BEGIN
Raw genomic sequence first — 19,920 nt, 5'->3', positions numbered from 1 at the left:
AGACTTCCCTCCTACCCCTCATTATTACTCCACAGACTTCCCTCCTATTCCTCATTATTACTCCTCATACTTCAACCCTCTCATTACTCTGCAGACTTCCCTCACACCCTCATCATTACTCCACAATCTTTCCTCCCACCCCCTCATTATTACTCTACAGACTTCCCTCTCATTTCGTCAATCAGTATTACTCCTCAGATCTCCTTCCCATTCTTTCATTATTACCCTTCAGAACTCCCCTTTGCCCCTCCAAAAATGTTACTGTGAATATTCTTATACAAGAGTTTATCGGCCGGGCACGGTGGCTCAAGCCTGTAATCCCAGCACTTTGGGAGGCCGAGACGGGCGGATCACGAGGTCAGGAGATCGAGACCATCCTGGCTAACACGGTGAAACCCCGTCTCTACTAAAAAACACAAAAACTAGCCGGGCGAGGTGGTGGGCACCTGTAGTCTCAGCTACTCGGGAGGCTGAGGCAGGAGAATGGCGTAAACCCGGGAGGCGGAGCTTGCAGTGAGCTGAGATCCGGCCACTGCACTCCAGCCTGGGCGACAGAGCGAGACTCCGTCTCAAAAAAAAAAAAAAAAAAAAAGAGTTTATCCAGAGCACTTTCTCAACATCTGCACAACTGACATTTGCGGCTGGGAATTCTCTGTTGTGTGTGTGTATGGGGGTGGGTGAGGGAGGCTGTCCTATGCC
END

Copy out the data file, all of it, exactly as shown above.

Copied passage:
Raw genomic sequence first — 19,920 nt, 5'->3', positions numbered from 1 at the left:
AGACTTCCCTCCTACCCCTCATTATTACTCCACAGACTTCCCTCCTATTCCTCATTATTACTCCTCATACTTCAACCCTCTCATTACTCTGCAGACTTCCCTCACACCCTCATCATTACTCCACAATCTTTCCTCCCACCCCCTCATTATTACTCTACAGACTTCCCTCTCATTTCGTCAATCAGTATTACTCCTCAGATCTCCTTCCCATTCTTTCATTATTACCCTTCAGAACTCCCCTTTGCCCCTCCAAAAATGTTACTGTGAATATTCTTATACAAGAGTTTATCGGCCGGGCACGGTGGCTCAAGCCTGTAATCCCAGCACTTTGGGAGGCCGAGACGGGCGGATCACGAGGTCAGGAGATCGAGACCATCCTGGCTAACACGGTGAAACCCCGTCTCTACTAAAAAACACAAAAACTAGCCGGGCGAGGTGGTGGGCACCTGTAGTCTCAGCTACTCGGGAGGCTGAGGCAGGAGAATGGCGTAAACCCGGGAGGCGGAGCTTGCAGTGAGCTGAGATCCGGCCACTGCACTCCAGCCTGGGCGACAGAGCGAGACTCCGTCTCAAAAAAAAAAAAAAAAAAAAAGAGTTTATCCAGAGCACTTTCTCAACATCTGCACAACTGACATTTGCGGCTGGGAATTCTCTGTTGTGTGTGTGTATGGGGGTGGGTGAGGGAGGCTGTCCTATGCC